As of this writing, the Nikkei is down nearly 500 points. Singapore is least trashed, down 3%, the Hang Seng is down over 6%.
The apparent triggers are first, a lousy industrial output report out of China, confirming the various informal indicators of economic weakening there we have tallied, and second, a vote no confidence in Paulson’s latest folly, the “let’s bailout credit card debt so the banks can let consumers get themselves in even further over their heads.” And get this comment in a Bloomberg story (hat tip reader Don)
His remarks are an acknowledgement that the pitch he made to Congress for the bailout hasn’t delivered what was promised. Paulson sold the Troubled Asset Relief Program as a way to rid bank balance sheets of illiquid mortgage assets, and he may encounter resistance from Congress for the remaining $350 billion after using most of the first half to buy bank stakes.”
Now I am beginning to wonder. Every time Paulson talks, the market goes down. His shtik is that he is being candid. But if you wanted to a reason to throw tons of government money at the financial services industry, you need to have a reason. Stock markets going into near freefall do tend to focus the mind. Remember, the original plan was for Paulson to get to spend only $350 billion of the $700 billion TARP. He now wants a pretext for gettin his hands on the rest before the Obama crew takes the helm.
So back to the other reasons the market is tanking. On the dismal China report,
China’s industrial production grew at the slowest pace in seven years, adding to evidence that the world’s fastest-growing major economy risks a deeper slowdown as exports cool.
Output rose 8.2 percent in October from a year earlier, the statistics bureau said today, after gaining 11.4 percent in September. None of 18 economists surveyed by Bloomberg News had predicted such a small increase.
China cut taxes on 28 percent of exports yesterday, adding to $586 billion of spending pledged by the government to sustain growth as a global recession looms. The economy may expand 5.8 percent this quarter, the weakest pace in at least 15 years, according to Credit Suisse AG.
“Besides weaker orders, companies have cut production to reduce inventories because of the dimmer outlook for growth,” said Liao Qun, chief economist at Citic Ka Wah Bank in Hong Kong. “The stimulus package will help but it will take time.”
The central bank may cut interest rates again before the end of the year, make “many more” reductions in 2009 and continue to stall the yuan’s appreciation against the dollar to protect jobs in export industries, Liao said.
The one-year lending rate is 6.66 percent after three cuts totaling 81 basis points since September. China’s third-quarter economic expansion of 9 percent was the weakest in five years.
From another Bloomberg story, on the reaction in Asia to the Paulson proposal:
Asian stocks and U.S. futures fell, extending a global rout, as the U.S. Treasury scrapped plans to buy mortgage assets, Intel Corp. cut its sales forecast and Best Buy Co. warned of a slowdown in spending.
Mitsubishi UFJ Financial Group Inc. dropped 4.4 percent as Treasury Secretary Henry Paulson shifted the focus of the government’s $700 billion bailout plan to consumer credit. Citigroup Inc. and the Standard & Poor’s 500 Financials Index slid to 12-year lows yesterday. Toshiba Corp., Japan’s largest semiconductor maker, dropped 4.8 percent after Intel lowered its fourth-quarter sales prediction by about $1 billion. Best Buy, the largest U.S. electronics retailer, lost 8 percent in New York after saying profit will decrease.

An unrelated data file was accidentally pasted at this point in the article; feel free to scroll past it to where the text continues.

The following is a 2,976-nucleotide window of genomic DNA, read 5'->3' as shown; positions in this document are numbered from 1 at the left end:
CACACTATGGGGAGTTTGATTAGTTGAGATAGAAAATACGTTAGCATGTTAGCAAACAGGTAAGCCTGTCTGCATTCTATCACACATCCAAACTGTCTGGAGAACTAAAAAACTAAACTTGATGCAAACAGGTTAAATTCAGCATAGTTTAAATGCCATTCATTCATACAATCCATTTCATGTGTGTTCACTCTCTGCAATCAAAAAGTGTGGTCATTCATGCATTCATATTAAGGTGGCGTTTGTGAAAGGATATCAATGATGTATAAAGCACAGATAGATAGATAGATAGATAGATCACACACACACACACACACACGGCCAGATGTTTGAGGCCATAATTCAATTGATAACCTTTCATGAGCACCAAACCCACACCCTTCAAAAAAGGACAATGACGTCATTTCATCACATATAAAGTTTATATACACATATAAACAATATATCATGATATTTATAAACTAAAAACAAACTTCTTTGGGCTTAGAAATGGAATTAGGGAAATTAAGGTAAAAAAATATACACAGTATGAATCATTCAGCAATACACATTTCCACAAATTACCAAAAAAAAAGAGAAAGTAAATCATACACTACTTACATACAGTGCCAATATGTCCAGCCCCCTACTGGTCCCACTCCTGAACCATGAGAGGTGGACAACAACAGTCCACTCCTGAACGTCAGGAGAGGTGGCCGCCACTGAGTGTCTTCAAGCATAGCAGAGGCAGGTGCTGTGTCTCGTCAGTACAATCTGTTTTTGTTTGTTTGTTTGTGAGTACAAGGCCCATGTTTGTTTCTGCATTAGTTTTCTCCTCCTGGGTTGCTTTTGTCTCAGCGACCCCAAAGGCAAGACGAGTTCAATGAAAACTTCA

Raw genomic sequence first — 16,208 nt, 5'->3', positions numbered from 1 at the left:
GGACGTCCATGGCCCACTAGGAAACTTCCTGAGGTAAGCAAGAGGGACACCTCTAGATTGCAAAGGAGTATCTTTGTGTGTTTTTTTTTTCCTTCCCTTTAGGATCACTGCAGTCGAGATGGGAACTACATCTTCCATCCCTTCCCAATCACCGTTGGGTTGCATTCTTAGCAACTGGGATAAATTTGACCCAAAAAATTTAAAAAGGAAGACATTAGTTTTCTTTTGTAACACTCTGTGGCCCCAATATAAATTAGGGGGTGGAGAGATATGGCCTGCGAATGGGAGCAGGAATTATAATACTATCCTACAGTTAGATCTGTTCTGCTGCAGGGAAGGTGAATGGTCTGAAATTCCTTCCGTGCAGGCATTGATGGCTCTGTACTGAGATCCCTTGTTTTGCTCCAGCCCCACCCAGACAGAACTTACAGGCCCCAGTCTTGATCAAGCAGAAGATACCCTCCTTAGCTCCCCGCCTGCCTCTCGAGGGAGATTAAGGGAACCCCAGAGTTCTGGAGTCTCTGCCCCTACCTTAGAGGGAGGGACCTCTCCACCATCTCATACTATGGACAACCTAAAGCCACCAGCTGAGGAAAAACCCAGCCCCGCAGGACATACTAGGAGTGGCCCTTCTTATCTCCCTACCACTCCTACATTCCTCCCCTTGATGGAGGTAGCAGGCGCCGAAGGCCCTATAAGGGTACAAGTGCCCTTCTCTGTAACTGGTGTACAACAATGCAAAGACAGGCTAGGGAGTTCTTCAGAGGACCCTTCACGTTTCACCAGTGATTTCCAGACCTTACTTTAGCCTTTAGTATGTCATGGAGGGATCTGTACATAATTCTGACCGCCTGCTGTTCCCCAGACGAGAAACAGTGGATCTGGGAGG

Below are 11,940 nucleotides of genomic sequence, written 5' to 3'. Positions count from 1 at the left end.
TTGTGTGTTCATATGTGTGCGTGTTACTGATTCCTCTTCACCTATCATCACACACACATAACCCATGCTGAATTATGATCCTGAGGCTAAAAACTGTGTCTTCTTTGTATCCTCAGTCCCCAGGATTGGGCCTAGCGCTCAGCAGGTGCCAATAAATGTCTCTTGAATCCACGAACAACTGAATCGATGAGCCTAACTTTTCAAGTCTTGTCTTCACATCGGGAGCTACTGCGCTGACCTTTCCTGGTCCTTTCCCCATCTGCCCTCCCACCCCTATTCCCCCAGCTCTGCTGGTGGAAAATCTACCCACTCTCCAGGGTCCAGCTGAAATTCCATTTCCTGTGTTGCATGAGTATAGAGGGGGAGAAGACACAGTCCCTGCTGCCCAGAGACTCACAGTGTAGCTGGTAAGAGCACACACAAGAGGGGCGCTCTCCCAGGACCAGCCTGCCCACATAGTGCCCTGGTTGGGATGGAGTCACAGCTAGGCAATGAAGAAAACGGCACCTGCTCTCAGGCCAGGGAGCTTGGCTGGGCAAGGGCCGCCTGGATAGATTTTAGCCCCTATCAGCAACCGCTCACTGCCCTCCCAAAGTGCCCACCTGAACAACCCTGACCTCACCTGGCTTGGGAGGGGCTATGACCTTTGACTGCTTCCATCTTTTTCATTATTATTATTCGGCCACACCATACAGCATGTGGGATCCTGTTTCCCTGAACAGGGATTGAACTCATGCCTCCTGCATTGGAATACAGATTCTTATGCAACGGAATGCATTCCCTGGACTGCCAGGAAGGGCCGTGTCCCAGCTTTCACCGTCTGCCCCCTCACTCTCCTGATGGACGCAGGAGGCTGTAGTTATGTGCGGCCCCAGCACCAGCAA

“With Paulson’s plan change, investors think the initial $700 billion won’t be enough,” Mitsushige Akino, who oversees about $468 million at Ichiyoshi Investment Management Co., said in an interview with Bloomberg Television. “Best Buy’s forecast illustrates the dimming spending climate in the U.S.”
Oh, and just a footnote, the rouble has been tanking and Russia had to shut its stockmarkets. From the Financial Times (hat tip reader Dwight):
Russian shares sank sharply on Wednesday before trading was halted as investors digested lower oil prices, uncertainty over the rouble, and worries about the Kremlin’s interference in the economy.
The price of insuring Russian debt soared as credit market sentiment turned dramatically against Russia and some of its leading companies.
Russia’s RTS stock exchange index fell 12.5 per cent in the first three hours of the session before trading was suspended for the rest of the day. Trading was halted on the more liquid Micex stock exchange on Tuesday following a steep slide and it remained closed on Wednesday. Both exchanges are scheduled to reopen on Thursday….
After using large amounts of foreign exchange reserves defending the currency, the central bank on Tuesday lowered the floor by which it would let the rouble fall 1 per cent against a dollar/euro basket.
Central bank chairman Sergei Ignatiev signalled it might allow the rate to fall further, saying the bank would allow more “flexibility” in the rouble exchange rate…
Chris Weafer, chief of strategy for Uralsib investment bank in Moscow, said investors fear the state is using the credit crunch to target attractive companies for takeover. “There is a real fear that elements in the state will use the debt crisis to extend their reach, to take over more assets,” Mr Weafer said.
The erosion in confidence has hit Russian debt markets as well. The cost of protecting Russia’s debt against default leapt by 172 bp to 786.2bp on Wednesday, meaning it now costs €172,000 ($216,000) annually to insure €10m of the country’s bonds over five years.